I’m Going Up The Dog
The pubs are open in Old London Town for the moment, and they’re very quiet – a joy for the drinker, a nightmare for the publican. Workers simply aren’t returning to their offices, and that means the central London mental health support services, of which pubs must be the biggest, don’t have their custom.
Yet it’s summer and outside drinking is the norm, so there are plenty of safe spaces to enjoy a pint. I’ve missed them all; theatre pubs, traditional pubs, readers’, writers’ and artists’ pubs, sports pubs and a thousand places where odd societies or different professions meet.
Pubs are in our language; drinkers used to share the same mug, in which the level of ale was marked with a wooden peg, hence the expression ‘to take someone down a peg’. The masons who built our churches were housed at inns, hence the Masonic connections of certain pubs, and the Knights Templar had their own inns. Back when the water of London was polluted, everyone drank beer at alehouses. Coroners and judges worked out of pubs. We meet our future partners in pubs and even find our way around by their location.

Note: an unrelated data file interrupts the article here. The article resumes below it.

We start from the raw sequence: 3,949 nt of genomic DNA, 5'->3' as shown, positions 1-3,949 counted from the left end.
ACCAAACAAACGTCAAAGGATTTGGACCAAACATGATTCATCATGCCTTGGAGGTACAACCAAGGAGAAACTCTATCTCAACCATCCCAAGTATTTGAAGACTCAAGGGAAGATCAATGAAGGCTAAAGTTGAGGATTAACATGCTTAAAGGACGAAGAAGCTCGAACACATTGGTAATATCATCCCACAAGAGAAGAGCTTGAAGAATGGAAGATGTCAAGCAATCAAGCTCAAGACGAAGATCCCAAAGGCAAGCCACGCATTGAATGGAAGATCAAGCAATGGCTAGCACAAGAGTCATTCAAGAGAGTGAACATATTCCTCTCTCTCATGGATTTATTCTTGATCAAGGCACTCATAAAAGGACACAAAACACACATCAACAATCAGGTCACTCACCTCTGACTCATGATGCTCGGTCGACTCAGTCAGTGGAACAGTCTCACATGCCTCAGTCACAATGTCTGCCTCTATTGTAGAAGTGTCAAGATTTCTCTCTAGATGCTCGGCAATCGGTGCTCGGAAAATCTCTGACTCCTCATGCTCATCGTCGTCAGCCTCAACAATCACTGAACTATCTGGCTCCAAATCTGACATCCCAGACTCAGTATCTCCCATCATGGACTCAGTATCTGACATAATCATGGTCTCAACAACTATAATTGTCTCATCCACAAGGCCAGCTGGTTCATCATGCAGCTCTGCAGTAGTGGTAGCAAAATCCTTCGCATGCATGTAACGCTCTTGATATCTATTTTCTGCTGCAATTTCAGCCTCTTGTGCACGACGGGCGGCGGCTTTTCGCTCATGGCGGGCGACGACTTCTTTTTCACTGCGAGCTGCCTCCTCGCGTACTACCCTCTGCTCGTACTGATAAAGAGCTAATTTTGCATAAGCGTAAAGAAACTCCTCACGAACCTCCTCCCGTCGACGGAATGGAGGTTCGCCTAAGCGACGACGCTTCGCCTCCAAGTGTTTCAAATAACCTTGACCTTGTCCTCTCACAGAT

Pub names provide markers for all the historical events of England. Red Lion, White Hart, Crown & Anchor, Royal Oak, Coach & Horses, the Camel & Artichoke, The Dog, each has its own hidden meaning.
In the late Victorian era there was a pub for every hundred people in the country. We talk about inner city schools where pupils speak dozens of languages, but the greatest melting pots for all races and classes exist on almost every street corner – or at least, they did.
Pubs are where much of England’s traditional cookery survives. Not the fish and chips sold to tourists, but pubs like The Crown in North London that sells potted pork, oysters and a dozen types of cheese. English food gained a bad reputation after the war because there were few restaurants left. But now that London has become one of the most expensive cities in the world, its classic cookery has gone to the gastropubs.
After writing ‘The Victoria Vanishes’ I watched in dismay as the pubs mentioned in the book started themselves to vanish. That fine ‘Eagle’ illustrator Peter Jackson (1922-2003) drew and painted many pubs that succumbed to the property developer’s wrecking ball, but most were turned into flats.
Whether the remaining ones will once more be heaving with the beery swell of bantering blusterers is moot. It’ll take a vaccine to fully effect a return to norm – and it won’t be the norm as companies offer their employees the alternative of working at home. My publishers are only returning for a 2/3 day week, and many friends aren’t going back at all.